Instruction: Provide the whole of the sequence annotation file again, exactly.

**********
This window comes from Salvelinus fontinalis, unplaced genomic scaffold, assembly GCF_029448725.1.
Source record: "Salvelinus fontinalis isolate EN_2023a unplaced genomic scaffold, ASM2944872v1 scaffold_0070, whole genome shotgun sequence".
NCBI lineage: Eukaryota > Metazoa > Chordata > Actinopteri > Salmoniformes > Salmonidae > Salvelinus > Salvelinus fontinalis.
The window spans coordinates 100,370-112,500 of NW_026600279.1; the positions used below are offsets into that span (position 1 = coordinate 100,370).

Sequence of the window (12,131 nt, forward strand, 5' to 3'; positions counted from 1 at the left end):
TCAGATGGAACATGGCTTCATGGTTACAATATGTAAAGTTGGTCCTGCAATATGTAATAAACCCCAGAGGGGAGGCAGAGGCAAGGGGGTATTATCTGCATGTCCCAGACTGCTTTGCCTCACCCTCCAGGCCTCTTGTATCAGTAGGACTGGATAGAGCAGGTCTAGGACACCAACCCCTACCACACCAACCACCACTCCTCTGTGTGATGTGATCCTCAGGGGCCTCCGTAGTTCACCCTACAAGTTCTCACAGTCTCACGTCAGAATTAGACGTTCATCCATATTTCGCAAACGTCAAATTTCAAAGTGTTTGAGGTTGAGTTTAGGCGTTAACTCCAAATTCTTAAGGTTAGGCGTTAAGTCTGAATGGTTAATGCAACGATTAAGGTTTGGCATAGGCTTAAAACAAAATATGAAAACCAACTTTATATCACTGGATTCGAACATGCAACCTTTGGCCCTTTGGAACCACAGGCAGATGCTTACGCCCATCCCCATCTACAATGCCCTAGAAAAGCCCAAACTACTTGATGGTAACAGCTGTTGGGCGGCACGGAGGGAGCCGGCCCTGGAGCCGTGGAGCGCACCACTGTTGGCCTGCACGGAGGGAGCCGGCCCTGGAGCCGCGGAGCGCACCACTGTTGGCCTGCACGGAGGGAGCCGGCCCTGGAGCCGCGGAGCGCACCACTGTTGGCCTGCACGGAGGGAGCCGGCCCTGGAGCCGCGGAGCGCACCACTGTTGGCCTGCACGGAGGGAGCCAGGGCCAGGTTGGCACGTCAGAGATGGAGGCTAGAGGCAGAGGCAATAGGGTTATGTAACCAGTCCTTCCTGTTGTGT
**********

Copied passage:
This window comes from Salvelinus fontinalis, unplaced genomic scaffold, assembly GCF_029448725.1.
Source record: "Salvelinus fontinalis isolate EN_2023a unplaced genomic scaffold, ASM2944872v1 scaffold_0070, whole genome shotgun sequence".
NCBI lineage: Eukaryota > Metazoa > Chordata > Actinopteri > Salmoniformes > Salmonidae > Salvelinus > Salvelinus fontinalis.
The window spans coordinates 100,370-112,500 of NW_026600279.1; the positions used below are offsets into that span (position 1 = coordinate 100,370).

Sequence of the window (12,131 nt, forward strand, 5' to 3'; positions counted from 1 at the left end):
TCAGATGGAACATGGCTTCATGGTTACAATATGTAAAGTTGGTCCTGCAATATGTAATAAACCCCAGAGGGGAGGCAGAGGCAAGGGGGTATTATCTGCATGTCCCAGACTGCTTTGCCTCACCCTCCAGGCCTCTTGTATCAGTAGGACTGGATAGAGCAGGTCTAGGACACCAACCCCTACCACACCAACCACCACTCCTCTGTGTGATGTGATCCTCAGGGGCCTCCGTAGTTCACCCTACAAGTTCTCACAGTCTCACGTCAGAATTAGACGTTCATCCATATTTCGCAAACGTCAAATTTCAAAGTGTTTGAGGTTGAGTTTAGGCGTTAACTCCAAATTCTTAAGGTTAGGCGTTAAGTCTGAATGGTTAATGCAACGATTAAGGTTTGGCATAGGCTTAAAACAAAATATGAAAACCAACTTTATATCACTGGATTCGAACATGCAACCTTTGGCCCTTTGGAACCACAGGCAGATGCTTACGCCCATCCCCATCTACAATGCCCTAGAAAAGCCCAAACTACTTGATGGTAACAGCTGTTGGGCGGCACGGAGGGAGCCGGCCCTGGAGCCGTGGAGCGCACCACTGTTGGCCTGCACGGAGGGAGCCGGCCCTGGAGCCGCGGAGCGCACCACTGTTGGCCTGCACGGAGGGAGCCGGCCCTGGAGCCGCGGAGCGCACCACTGTTGGCCTGCACGGAGGGAGCCGGCCCTGGAGCCGCGGAGCGCACCACTGTTGGCCTGCACGGAGGGAGCCAGGGCCAGGTTGGCACGTCAGAGATGGAGGCTAGAGGCAGAGGCAATAGGGTTATGTAACCAGTCCTTCCTGTTGTGT